The worst thing would be for the democratic opposition to bend over for the regime and attempt to get folk registered.

    I think the democratic opposition shouldn’t play into Orban’s hands by fighting the election under his rules rather than those accepted norms in place everywhere else in the world. I am sure through a mixture of apathy and deliberate action on behalf of the regime the turnout will be a joke (20/30?).

    When that happens then the time will be ripe and justified for the majority to bring down the whole rotten edifice down by peaceful civil resistance and extra/parliamentary action. If they can be bothered that is or if there is anybody under the age of 40 still left in the country or if there isn’t a good reality show on RTL that night. I won’t be holding my breathe, unfortunately.

  11. I think anyone who wants to see “war” should stand in the first row or send their kids to distribute the flyers in the first row. Please, do not advocate any form of violence at the expense of other families’ loss. You want to go and fight, or send your kids to fight, go for it!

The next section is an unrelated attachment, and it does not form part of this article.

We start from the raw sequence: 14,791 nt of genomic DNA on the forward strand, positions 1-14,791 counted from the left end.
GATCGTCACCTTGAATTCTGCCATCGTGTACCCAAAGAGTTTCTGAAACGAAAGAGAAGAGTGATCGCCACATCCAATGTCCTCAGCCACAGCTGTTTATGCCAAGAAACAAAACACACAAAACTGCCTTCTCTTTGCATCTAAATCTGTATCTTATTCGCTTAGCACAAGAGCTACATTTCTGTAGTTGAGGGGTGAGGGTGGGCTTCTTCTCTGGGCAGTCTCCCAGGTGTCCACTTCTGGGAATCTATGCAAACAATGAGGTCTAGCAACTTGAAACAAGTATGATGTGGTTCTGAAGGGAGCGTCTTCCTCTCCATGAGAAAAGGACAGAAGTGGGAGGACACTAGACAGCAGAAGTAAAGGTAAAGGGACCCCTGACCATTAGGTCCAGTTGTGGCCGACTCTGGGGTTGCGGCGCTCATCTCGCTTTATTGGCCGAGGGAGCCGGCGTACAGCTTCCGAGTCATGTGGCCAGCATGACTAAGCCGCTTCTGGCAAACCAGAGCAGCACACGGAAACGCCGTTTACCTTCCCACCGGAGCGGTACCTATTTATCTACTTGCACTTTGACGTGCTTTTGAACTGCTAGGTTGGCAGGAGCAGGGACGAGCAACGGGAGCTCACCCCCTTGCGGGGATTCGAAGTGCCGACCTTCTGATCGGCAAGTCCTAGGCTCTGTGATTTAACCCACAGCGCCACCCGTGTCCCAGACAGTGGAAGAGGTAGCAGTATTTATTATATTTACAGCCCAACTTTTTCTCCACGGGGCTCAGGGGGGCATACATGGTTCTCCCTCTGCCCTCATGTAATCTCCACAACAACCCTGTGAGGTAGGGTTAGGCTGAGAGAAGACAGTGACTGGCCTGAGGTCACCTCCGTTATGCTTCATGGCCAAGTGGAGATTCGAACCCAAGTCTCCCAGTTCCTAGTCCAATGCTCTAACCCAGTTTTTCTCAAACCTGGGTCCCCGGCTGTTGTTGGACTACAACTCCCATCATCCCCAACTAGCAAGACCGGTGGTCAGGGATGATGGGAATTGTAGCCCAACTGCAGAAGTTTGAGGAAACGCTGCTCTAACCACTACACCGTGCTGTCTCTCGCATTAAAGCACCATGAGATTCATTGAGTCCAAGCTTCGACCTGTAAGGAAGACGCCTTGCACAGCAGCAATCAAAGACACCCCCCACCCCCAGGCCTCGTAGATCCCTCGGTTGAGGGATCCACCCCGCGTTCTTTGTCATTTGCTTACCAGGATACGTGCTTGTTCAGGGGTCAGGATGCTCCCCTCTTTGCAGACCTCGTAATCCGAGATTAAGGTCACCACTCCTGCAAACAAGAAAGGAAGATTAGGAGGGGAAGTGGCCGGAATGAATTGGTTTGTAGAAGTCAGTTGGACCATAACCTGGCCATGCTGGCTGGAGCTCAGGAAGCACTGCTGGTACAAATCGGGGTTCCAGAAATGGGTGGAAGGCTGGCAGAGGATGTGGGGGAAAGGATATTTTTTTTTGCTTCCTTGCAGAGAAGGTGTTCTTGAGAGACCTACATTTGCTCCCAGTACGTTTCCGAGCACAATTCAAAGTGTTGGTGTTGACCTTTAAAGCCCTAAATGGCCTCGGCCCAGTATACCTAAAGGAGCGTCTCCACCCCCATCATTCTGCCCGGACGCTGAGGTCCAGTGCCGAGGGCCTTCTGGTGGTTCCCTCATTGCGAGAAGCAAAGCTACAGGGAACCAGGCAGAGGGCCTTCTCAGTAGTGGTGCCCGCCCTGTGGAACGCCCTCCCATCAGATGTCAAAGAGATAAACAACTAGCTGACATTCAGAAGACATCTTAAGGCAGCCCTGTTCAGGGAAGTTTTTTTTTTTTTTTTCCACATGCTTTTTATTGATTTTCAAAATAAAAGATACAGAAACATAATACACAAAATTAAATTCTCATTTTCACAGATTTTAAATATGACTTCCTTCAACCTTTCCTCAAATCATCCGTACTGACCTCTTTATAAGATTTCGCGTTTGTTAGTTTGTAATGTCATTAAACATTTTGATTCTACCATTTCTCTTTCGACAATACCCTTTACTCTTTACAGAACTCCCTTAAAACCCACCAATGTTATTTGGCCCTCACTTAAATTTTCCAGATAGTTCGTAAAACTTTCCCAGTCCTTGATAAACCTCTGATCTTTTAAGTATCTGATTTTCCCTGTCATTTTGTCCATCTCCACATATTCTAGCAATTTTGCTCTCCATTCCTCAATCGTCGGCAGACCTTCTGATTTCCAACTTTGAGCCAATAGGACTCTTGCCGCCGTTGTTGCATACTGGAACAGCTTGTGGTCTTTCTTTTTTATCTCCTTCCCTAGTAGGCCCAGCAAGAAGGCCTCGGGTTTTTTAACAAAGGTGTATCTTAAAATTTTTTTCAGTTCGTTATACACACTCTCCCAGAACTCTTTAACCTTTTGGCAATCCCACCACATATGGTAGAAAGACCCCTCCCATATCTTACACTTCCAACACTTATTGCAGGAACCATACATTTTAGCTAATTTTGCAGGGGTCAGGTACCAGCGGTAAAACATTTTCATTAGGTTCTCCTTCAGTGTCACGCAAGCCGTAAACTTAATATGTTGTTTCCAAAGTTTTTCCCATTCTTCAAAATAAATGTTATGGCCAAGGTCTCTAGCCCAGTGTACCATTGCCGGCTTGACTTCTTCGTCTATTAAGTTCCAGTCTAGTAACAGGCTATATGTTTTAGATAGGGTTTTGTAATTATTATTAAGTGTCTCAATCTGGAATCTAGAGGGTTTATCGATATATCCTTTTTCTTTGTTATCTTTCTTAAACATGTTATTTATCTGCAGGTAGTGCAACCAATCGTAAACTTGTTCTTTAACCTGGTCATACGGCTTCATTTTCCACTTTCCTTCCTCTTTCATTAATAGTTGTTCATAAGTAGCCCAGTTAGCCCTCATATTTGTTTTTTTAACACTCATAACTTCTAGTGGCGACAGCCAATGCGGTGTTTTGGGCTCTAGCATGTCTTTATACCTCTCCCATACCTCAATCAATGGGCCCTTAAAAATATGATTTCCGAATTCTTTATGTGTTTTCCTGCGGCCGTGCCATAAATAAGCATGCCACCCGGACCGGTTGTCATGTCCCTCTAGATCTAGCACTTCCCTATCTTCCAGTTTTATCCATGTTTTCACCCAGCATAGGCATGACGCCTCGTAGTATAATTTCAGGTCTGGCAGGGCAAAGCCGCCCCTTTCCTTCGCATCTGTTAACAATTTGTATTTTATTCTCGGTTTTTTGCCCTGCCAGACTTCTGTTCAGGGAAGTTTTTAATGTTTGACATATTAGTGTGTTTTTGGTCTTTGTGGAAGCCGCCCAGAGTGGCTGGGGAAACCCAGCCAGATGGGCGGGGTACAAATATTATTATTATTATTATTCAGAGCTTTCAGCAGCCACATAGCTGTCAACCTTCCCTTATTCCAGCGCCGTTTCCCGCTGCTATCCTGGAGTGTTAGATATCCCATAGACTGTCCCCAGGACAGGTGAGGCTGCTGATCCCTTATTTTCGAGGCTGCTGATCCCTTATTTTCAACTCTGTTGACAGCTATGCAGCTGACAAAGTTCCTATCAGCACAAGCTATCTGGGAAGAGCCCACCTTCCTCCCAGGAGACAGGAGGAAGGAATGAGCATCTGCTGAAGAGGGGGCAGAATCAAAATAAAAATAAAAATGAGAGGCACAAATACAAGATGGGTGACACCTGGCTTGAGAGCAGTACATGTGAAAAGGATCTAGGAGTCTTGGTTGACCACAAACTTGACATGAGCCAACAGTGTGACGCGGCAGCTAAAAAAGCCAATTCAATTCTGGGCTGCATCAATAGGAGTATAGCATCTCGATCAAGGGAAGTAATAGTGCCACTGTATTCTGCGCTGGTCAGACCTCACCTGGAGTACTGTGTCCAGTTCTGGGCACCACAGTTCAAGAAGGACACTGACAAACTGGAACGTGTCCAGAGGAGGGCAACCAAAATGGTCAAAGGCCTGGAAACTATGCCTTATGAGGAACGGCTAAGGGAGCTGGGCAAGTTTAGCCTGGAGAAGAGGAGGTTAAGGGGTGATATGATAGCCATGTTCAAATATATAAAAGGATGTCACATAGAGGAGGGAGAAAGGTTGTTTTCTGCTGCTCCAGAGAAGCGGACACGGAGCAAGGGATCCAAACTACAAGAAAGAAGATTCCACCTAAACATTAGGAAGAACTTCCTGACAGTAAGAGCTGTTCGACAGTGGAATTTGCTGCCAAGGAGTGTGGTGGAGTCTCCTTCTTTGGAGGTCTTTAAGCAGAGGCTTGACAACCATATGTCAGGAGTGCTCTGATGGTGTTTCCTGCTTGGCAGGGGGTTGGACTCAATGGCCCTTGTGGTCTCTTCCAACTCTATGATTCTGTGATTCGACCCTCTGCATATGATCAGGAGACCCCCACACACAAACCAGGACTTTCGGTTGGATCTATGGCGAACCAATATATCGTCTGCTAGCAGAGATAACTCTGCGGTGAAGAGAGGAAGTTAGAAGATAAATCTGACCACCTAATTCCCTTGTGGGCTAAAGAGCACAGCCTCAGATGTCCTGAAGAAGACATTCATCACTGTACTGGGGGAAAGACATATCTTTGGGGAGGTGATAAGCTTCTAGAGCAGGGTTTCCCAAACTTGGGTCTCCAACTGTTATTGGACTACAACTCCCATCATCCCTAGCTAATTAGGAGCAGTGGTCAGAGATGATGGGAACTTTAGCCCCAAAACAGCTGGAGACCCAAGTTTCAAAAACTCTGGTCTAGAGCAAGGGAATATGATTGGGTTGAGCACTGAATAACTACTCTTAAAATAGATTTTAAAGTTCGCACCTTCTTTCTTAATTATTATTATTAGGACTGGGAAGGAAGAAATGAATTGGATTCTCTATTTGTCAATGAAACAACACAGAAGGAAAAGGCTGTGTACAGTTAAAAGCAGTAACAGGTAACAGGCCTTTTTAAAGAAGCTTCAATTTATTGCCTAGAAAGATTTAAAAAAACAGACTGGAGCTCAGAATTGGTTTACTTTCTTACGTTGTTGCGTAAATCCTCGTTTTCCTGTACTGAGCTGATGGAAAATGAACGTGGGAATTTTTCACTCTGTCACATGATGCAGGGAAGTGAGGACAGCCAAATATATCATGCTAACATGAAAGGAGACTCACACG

I understand that things can get out of hand but going on and predicting it, and telling others to do while we back you up from our computer is not different from Orban’s tactics. We just have to wait for the elections. I know what many of you are saying and I see it too, Orban rolls a barricade between democratic elections. Still, if that is the case people should go out and convince others. THey should go from house to house, make flyers, whatever it takes, but violence.

  12. “Please, do not advocate any form of violence at the expense of other families’ loss.”

    Did you miss the “peaceful” I placed in front of the “civil resistance”?